Ever wondered about when we get to the day where we have no print news and the only archives are electronic? How easy will it be for someone to change an old online article from five years ago to "clean it up" or alter it in someway?
Just something to think about.
Divorce is not a 20th century invention. Court records from the early 20th and nineteenth century contain numerous divorce records. These are records that every genealogist should include as a part of a conprehensive research design.
My wife's great-grandmother was divorced in Chicago twice in the early twentieth century.
My 3rd great-grandmother was divorced twice in rural Illinois in the late nineteenth century.
In both cases the records of these divorces were very telling and provided significant genealogical clues.
We've posted an article on divorce records on our site--something you should consider--unless you think your ancestors never never had a disagreement ;-)
I realized we had a "bad image" for Duke Ellington's World War I draft card, so we have re-uploaded it to our site. The 19 year old government messenger is living in Washington, DC and listed his mother as his next of kin.
The World War I Draft Registration Cards, 1917-1918 are one of the databases at Ancestry.com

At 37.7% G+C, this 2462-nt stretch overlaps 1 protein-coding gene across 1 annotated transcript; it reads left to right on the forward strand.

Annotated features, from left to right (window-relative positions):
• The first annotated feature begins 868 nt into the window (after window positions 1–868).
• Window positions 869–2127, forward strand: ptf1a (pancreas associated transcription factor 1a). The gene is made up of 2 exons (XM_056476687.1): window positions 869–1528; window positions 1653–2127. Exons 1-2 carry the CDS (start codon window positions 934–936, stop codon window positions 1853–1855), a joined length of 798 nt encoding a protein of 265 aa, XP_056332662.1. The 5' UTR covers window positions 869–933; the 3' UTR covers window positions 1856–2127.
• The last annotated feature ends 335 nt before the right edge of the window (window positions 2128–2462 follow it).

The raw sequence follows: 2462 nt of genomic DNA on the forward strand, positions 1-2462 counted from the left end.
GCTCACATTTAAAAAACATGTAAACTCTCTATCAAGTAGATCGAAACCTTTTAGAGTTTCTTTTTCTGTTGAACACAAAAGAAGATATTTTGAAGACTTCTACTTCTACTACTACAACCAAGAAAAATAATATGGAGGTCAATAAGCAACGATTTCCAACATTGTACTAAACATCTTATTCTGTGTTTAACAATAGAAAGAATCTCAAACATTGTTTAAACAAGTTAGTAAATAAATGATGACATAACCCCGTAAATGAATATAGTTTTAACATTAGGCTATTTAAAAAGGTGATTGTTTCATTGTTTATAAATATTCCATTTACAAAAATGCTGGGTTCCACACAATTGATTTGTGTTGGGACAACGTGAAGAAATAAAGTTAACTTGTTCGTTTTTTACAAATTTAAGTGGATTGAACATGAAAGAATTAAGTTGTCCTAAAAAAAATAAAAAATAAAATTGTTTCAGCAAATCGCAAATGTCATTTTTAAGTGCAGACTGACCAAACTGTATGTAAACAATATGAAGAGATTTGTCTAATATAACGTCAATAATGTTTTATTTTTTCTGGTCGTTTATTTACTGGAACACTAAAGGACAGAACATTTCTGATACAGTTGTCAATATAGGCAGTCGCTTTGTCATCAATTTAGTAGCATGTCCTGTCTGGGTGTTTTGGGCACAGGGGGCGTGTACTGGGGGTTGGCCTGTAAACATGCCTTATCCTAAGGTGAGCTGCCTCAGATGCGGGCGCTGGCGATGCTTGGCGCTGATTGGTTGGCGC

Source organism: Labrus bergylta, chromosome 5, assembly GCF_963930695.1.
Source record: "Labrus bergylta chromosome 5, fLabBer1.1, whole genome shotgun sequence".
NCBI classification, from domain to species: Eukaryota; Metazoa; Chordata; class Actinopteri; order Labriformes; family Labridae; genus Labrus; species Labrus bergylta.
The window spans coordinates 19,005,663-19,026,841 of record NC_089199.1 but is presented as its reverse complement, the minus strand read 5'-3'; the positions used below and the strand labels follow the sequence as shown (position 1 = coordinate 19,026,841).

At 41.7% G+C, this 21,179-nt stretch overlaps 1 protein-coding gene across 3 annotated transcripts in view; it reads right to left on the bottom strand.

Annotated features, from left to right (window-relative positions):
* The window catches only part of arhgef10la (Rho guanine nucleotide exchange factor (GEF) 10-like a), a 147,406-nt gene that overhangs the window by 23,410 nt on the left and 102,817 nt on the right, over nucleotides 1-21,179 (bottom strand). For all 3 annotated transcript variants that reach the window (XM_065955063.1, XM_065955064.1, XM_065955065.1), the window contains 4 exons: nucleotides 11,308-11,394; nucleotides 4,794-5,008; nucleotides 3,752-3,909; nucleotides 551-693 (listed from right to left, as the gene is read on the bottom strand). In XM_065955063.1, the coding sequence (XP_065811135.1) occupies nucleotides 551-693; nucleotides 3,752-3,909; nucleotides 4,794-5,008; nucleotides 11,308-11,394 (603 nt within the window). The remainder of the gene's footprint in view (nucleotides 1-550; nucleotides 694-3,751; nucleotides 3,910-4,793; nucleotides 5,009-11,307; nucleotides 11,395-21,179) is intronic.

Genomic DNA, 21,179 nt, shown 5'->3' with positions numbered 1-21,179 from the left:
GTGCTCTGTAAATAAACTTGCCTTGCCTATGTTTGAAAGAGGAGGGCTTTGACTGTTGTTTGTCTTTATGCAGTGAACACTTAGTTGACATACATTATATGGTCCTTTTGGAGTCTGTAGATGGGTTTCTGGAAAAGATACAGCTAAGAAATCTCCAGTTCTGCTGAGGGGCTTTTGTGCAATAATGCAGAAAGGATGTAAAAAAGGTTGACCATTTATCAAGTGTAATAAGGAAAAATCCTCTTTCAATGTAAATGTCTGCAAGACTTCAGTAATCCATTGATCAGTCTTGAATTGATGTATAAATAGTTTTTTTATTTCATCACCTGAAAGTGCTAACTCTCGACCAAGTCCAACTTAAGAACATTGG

The 1930 census enumeration for Laura Ingalls Wilder as shown to the right indicates the importance of looking at the neighbors--her daughter, author Rose Wilder Lane, is living next door.
The Wilder's complete enumeration in Wright County, Missouri, can be viewed on our site. The 1930 can be searched at Ancestry.com.
The 1930 census and other census records have been completely indexed by Ancestry.Com.
19 February 2007
Ancestry.com's blog has published my latest article Starting Pre-1850 Census Searching. Working with pre-1850 census records can be a challenge, especially the first time around. This article focuses on my search for a William Newman and includes information on how I found him in the 1840 census. Census records before 1850 can be used, but it takes some time and practice to avoid making incorrect conclusions. We will follow this article with more on census records in this era. Suggestions can be sent to me at firstname.lastname@example.org.
I know there are a great number of genealogists who struggle with census records during this period--I know I did when I first started.
Part of locating information on this family hinged on local poor farm records from when the family was institutionalized in the 1870s. An article explaining more about our search for this family and the importance of not jumping to conclusions and not immediately performing data entry has been posted on our site.
Every genealogy should have at least one Smith line. It makes things interesting.
In 1938, baseball great Babe Ruth and his wife apparently spent some time in Bermuda, returning to New York in March 1938 on board the Monarch of Bermuda.